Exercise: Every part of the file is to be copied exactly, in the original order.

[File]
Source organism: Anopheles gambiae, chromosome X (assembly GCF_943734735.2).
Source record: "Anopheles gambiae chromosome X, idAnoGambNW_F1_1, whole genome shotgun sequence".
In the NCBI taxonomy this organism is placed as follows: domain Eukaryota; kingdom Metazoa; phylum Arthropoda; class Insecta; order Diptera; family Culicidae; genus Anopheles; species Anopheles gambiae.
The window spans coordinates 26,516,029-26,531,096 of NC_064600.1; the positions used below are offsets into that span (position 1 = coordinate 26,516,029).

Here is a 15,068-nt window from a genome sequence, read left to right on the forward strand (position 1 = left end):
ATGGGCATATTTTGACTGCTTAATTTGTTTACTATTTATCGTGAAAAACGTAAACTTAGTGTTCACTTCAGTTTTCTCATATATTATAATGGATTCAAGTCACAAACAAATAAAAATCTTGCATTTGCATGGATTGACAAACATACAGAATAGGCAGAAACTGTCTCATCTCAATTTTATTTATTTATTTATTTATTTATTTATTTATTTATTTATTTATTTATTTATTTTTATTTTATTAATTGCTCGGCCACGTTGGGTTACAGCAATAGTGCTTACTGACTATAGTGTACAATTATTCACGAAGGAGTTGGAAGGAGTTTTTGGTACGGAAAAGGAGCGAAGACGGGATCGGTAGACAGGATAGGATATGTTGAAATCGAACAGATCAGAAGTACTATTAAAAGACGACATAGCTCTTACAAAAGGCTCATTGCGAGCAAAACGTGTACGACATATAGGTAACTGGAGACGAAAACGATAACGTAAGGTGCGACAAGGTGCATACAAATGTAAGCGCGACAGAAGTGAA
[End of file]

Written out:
Source organism: Anopheles gambiae, chromosome X (assembly GCF_943734735.2).
Source record: "Anopheles gambiae chromosome X, idAnoGambNW_F1_1, whole genome shotgun sequence".
In the NCBI taxonomy this organism is placed as follows: domain Eukaryota; kingdom Metazoa; phylum Arthropoda; class Insecta; order Diptera; family Culicidae; genus Anopheles; species Anopheles gambiae.
The window spans coordinates 26,516,029-26,531,096 of NC_064600.1; the positions used below are offsets into that span (position 1 = coordinate 26,516,029).

Here is a 15,068-nt window from a genome sequence, read left to right on the forward strand (position 1 = left end):
ATGGGCATATTTTGACTGCTTAATTTGTTTACTATTTATCGTGAAAAACGTAAACTTAGTGTTCACTTCAGTTTTCTCATATATTATAATGGATTCAAGTCACAAACAAATAAAAATCTTGCATTTGCATGGATTGACAAACATACAGAATAGGCAGAAACTGTCTCATCTCAATTTTATTTATTTATTTATTTATTTATTTATTTATTTATTTATTTATTTATTTATTTTTATTTTATTAATTGCTCGGCCACGTTGGGTTACAGCAATAGTGCTTACTGACTATAGTGTACAATTATTCACGAAGGAGTTGGAAGGAGTTTTTGGTACGGAAAAGGAGCGAAGACGGGATCGGTAGACAGGATAGGATATGTTGAAATCGAACAGATCAGAAGTACTATTAAAAGACGACATAGCTCTTACAAAAGGCTCATTGCGAGCAAAACGTGTACGACATATAGGTAACTGGAGACGAAAACGATAACGTAAGGTGCGACAAGGTGCATACAAATGTAAGCGCGACAGAAGTGAA